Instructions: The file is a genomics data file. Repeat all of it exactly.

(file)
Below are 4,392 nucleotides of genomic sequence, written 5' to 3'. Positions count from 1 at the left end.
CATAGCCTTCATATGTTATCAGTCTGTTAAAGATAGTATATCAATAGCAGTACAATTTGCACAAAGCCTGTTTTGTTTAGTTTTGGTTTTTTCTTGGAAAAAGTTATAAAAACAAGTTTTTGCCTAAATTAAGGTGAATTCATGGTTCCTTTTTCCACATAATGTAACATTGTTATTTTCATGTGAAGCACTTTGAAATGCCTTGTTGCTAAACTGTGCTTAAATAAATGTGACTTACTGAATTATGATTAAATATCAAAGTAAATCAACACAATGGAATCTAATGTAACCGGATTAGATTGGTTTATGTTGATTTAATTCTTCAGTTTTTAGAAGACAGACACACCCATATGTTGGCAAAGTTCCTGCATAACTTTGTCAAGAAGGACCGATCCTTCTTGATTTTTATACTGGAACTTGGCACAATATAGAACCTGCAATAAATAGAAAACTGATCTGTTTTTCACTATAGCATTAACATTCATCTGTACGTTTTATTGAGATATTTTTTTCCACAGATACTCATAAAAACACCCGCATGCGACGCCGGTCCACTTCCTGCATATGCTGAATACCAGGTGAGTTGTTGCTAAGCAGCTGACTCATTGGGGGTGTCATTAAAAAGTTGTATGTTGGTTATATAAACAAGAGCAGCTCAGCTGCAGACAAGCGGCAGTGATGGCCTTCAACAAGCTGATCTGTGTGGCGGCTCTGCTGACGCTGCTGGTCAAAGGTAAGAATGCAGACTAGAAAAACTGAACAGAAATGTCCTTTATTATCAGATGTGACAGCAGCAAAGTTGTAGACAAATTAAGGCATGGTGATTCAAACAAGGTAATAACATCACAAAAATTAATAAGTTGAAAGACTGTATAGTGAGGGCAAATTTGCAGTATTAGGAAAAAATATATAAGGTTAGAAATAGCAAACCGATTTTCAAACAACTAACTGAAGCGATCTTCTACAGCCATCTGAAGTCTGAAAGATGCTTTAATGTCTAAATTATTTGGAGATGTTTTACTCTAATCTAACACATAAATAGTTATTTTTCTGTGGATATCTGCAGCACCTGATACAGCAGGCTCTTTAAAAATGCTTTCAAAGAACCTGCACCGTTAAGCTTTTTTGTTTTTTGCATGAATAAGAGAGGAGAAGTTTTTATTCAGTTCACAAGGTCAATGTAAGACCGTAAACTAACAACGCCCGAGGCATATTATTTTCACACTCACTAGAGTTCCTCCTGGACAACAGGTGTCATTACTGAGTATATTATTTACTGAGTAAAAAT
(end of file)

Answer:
Below are 4,392 nucleotides of genomic sequence, written 5' to 3'. Positions count from 1 at the left end.
CATAGCCTTCATATGTTATCAGTCTGTTAAAGATAGTATATCAATAGCAGTACAATTTGCACAAAGCCTGTTTTGTTTAGTTTTGGTTTTTTCTTGGAAAAAGTTATAAAAACAAGTTTTTGCCTAAATTAAGGTGAATTCATGGTTCCTTTTTCCACATAATGTAACATTGTTATTTTCATGTGAAGCACTTTGAAATGCCTTGTTGCTAAACTGTGCTTAAATAAATGTGACTTACTGAATTATGATTAAATATCAAAGTAAATCAACACAATGGAATCTAATGTAACCGGATTAGATTGGTTTATGTTGATTTAATTCTTCAGTTTTTAGAAGACAGACACACCCATATGTTGGCAAAGTTCCTGCATAACTTTGTCAAGAAGGACCGATCCTTCTTGATTTTTATACTGGAACTTGGCACAATATAGAACCTGCAATAAATAGAAAACTGATCTGTTTTTCACTATAGCATTAACATTCATCTGTACGTTTTATTGAGATATTTTTTTCCACAGATACTCATAAAAACACCCGCATGCGACGCCGGTCCACTTCCTGCATATGCTGAATACCAGGTGAGTTGTTGCTAAGCAGCTGACTCATTGGGGGTGTCATTAAAAAGTTGTATGTTGGTTATATAAACAAGAGCAGCTCAGCTGCAGACAAGCGGCAGTGATGGCCTTCAACAAGCTGATCTGTGTGGCGGCTCTGCTGACGCTGCTGGTCAAAGGTAAGAATGCAGACTAGAAAAACTGAACAGAAATGTCCTTTATTATCAGATGTGACAGCAGCAAAGTTGTAGACAAATTAAGGCATGGTGATTCAAACAAGGTAATAACATCACAAAAATTAATAAGTTGAAAGACTGTATAGTGAGGGCAAATTTGCAGTATTAGGAAAAAATATATAAGGTTAGAAATAGCAAACCGATTTTCAAACAACTAACTGAAGCGATCTTCTACAGCCATCTGAAGTCTGAAAGATGCTTTAATGTCTAAATTATTTGGAGATGTTTTACTCTAATCTAACACATAAATAGTTATTTTTCTGTGGATATCTGCAGCACCTGATACAGCAGGCTCTTTAAAAATGCTTTCAAAGAACCTGCACCGTTAAGCTTTTTTGTTTTTTGCATGAATAAGAGAGGAGAAGTTTTTATTCAGTTCACAAGGTCAATGTAAGACCGTAAACTAACAACGCCCGAGGCATATTATTTTCACACTCACTAGAGTTCCTCCTGGACAACAGGTGTCATTACTGAGTATATTATTTACTGAGTAAAAAT